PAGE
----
Part II (chapters 3–7) consists of the full text of Mateos’s Método. While it would be impossible to fully elucidate the nuances of his method in a brief review, Mateos’s fundamental approach can be profitably summarized at this point, followed by a briefer overview of the contents of each chapter. “The term ‘lexeme’ refers to lexical units that have an independent semantic nucleus” (p.61). This semantic nucleus is composed of a cluster of semes which “can be defined as the elementary units of meaning into which a lexeme can be reduced” (p.63). The definition of a lexeme at the semiotic/langue level is based both on the individual semes involved and on the manner in which those semes are configured in a particular “semic nucleus”—“an abstraction based on the uses of a lexeme in a select corpus” (p.114). The “starting point for the development of the semic nucleus” (p.59) is the establishment of a “semantic formula” that identifies the semantic class(es) denoted and necessarily connoted by a particular lexeme. These fundamental semantic classes, only partially aligned with the classes of traditional grammar, are those of Entity, Attribute, Event, Relation, and Determination. Establishing the semantic formula of a lexeme before attempting to develop its semantic nucleus provides “guidance for identifying the semes” which keeps one from “haphazardly identifying” (p.103) them and also provides numerous practical advantages in the task of dictionary construction. The semic nucleus of a lexeme is derived from its semantic formula by first applying the semantic categories (which once again only partially correspond with traditional grammatical categories) of gender, number, mode, tense, aspect, and voice to each element of the semantic formula and then identifying the specific semes that differentiate between otherwise similar lexemes. “The last step… consists of the analysis of each lexeme in context” (p.60). This “contextual meaning” of a lexeme in parole is referred to as a “sememe” and is “the result of additions to the semic nucleus and/or of changes made in the lexeme’s nucleus or its nuclear configuration” (p.65) by contextual factors.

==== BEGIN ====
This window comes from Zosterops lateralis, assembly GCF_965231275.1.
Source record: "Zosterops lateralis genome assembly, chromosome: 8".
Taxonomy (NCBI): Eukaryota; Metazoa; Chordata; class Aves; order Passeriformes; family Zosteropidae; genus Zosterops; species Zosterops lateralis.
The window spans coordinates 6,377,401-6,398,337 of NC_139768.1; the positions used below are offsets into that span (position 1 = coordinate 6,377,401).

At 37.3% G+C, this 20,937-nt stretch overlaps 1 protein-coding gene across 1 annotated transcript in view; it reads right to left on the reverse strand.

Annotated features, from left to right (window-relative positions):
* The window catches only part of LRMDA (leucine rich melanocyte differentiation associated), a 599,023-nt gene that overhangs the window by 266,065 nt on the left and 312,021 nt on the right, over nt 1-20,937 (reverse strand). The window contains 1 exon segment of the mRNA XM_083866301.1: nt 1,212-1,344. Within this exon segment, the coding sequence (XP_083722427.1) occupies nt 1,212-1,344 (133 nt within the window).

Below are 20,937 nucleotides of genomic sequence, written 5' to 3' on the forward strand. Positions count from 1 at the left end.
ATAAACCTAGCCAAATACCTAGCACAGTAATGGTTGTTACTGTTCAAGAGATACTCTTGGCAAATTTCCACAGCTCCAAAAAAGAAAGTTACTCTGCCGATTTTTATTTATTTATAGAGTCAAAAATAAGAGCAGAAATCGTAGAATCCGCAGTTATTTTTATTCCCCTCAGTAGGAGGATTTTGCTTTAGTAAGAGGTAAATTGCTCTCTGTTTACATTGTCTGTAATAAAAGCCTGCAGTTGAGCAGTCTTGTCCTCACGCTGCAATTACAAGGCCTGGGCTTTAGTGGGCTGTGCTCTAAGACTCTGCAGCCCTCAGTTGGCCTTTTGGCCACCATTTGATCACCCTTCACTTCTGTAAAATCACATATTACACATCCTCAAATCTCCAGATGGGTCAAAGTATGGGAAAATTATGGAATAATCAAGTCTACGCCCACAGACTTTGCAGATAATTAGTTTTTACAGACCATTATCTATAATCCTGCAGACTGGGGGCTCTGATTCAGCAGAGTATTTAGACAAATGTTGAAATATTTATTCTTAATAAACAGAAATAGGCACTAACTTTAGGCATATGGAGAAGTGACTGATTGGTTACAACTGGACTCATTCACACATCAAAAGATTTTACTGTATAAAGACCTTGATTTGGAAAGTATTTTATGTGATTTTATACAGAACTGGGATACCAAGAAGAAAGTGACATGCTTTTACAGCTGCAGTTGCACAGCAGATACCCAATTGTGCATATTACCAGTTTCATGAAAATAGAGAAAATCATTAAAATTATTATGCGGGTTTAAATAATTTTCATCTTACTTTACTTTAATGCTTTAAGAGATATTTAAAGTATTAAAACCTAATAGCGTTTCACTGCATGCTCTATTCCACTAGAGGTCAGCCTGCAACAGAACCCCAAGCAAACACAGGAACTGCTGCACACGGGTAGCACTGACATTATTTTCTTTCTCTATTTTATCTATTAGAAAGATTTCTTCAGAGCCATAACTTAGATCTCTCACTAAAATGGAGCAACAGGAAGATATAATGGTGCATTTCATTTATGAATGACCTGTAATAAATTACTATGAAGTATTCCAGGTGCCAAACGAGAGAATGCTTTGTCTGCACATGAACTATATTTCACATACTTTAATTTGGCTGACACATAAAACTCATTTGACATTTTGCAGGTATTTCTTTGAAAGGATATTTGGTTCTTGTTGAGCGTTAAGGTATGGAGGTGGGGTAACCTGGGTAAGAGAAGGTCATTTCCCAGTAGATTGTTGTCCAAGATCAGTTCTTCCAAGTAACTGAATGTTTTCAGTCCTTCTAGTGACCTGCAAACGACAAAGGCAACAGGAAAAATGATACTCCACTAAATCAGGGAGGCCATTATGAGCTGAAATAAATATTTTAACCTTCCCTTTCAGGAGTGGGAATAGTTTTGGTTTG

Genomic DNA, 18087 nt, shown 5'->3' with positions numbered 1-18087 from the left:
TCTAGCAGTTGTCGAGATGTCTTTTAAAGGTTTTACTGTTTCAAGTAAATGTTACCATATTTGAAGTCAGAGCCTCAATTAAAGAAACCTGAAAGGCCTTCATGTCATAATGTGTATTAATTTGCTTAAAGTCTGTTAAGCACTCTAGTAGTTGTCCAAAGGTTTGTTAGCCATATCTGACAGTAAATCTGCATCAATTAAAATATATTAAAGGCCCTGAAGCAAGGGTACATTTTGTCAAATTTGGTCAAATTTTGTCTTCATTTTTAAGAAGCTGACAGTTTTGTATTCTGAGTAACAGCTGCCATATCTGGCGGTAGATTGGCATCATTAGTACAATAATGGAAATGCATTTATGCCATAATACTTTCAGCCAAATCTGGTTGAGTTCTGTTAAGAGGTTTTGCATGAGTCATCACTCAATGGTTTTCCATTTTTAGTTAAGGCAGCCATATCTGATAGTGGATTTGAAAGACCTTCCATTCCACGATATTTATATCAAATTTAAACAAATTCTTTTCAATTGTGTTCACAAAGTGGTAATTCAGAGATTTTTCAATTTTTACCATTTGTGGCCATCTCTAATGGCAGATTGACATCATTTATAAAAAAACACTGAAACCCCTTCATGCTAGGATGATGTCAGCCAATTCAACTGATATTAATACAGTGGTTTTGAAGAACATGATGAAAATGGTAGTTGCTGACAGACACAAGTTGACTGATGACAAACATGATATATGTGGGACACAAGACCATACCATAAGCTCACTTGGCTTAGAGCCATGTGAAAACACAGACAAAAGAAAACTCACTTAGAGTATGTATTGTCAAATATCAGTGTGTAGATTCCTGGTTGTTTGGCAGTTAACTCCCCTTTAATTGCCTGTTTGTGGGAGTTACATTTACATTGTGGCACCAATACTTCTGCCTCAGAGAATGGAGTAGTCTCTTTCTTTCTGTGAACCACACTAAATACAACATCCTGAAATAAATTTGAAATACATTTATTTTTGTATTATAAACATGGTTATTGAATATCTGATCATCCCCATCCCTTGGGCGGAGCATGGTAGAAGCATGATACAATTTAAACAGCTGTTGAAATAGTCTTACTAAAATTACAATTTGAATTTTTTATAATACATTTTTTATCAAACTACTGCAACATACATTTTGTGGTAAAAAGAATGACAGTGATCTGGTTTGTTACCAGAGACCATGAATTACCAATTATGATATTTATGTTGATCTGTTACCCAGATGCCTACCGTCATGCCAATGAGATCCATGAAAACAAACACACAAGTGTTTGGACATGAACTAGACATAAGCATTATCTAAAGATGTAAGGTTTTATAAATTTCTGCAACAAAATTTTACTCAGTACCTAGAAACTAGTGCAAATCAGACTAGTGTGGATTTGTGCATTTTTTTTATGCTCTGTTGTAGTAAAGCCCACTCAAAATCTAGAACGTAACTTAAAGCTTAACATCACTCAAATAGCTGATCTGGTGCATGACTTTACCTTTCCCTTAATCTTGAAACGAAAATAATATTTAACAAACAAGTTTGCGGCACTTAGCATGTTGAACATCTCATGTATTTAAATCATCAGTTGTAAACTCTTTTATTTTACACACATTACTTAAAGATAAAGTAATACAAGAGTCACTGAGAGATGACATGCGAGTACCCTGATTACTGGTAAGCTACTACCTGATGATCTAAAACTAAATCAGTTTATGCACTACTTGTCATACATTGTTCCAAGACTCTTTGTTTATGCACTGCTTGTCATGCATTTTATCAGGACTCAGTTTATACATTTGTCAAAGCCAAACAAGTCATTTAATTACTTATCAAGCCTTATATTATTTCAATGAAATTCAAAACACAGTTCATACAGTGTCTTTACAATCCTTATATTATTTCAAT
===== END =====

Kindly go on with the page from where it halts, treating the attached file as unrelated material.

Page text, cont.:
After beginning in chapter 3 by introducing and defining the foundational concepts and terminology utilized in his method, Mateos moves on in chapter 4 to an expansive illustration of the flexible manner in which his five semantic classes can work together to form a wide range of semantic formulas. With a profusion of diagrams, he shows how his method distinguishes between lexemes with a simple structure, e.g. κύων (denoting a single Entity with no necessary connotations) (p.71); those with moderately complex structure, e.g. ἰατρός, (an Entity which denotes both an Attribute [quality/knowledge] and an Event [the activity corresponding to the profession], and also connotes a secondary Entity [the recipients of the activity])(p.73); and those whose structures are far too complex to illustrate here.